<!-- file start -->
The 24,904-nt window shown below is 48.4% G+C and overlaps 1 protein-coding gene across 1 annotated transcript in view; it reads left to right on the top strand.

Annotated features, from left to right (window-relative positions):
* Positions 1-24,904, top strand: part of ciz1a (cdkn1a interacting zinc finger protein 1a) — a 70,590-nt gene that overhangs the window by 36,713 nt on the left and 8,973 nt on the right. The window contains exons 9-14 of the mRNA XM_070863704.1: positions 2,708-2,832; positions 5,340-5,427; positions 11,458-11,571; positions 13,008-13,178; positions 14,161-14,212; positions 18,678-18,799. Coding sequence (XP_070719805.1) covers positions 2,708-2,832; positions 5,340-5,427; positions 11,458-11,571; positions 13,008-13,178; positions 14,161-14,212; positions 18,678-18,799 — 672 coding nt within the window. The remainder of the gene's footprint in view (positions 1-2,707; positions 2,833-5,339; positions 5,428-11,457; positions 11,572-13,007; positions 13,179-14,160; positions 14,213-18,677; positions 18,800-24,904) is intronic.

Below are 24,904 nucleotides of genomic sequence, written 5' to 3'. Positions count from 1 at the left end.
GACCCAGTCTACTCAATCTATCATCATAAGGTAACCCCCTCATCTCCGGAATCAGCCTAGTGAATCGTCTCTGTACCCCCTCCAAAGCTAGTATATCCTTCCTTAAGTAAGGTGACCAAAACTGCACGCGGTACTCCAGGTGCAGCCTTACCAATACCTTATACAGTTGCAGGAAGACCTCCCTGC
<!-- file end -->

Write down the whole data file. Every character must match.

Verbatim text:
The 24,904-nt window shown below is 48.4% G+C and overlaps 1 protein-coding gene across 1 annotated transcript in view; it reads left to right on the top strand.

Annotated features, from left to right (window-relative positions):
* Positions 1-24,904, top strand: part of ciz1a (cdkn1a interacting zinc finger protein 1a) — a 70,590-nt gene that overhangs the window by 36,713 nt on the left and 8,973 nt on the right. The window contains exons 9-14 of the mRNA XM_070863704.1: positions 2,708-2,832; positions 5,340-5,427; positions 11,458-11,571; positions 13,008-13,178; positions 14,161-14,212; positions 18,678-18,799. Coding sequence (XP_070719805.1) covers positions 2,708-2,832; positions 5,340-5,427; positions 11,458-11,571; positions 13,008-13,178; positions 14,161-14,212; positions 18,678-18,799 — 672 coding nt within the window. The remainder of the gene's footprint in view (positions 1-2,707; positions 2,833-5,339; positions 5,428-11,457; positions 11,572-13,007; positions 13,179-14,160; positions 14,213-18,677; positions 18,800-24,904) is intronic.

Below are 24,904 nucleotides of genomic sequence, written 5' to 3'. Positions count from 1 at the left end.
GACCCAGTCTACTCAATCTATCATCATAAGGTAACCCCCTCATCTCCGGAATCAGCCTAGTGAATCGTCTCTGTACCCCCTCCAAAGCTAGTATATCCTTCCTTAAGTAAGGTGACCAAAACTGCACGCGGTACTCCAGGTGCAGCCTTACCAATACCTTATACAGTTGCAGGAAGACCTCCCTGC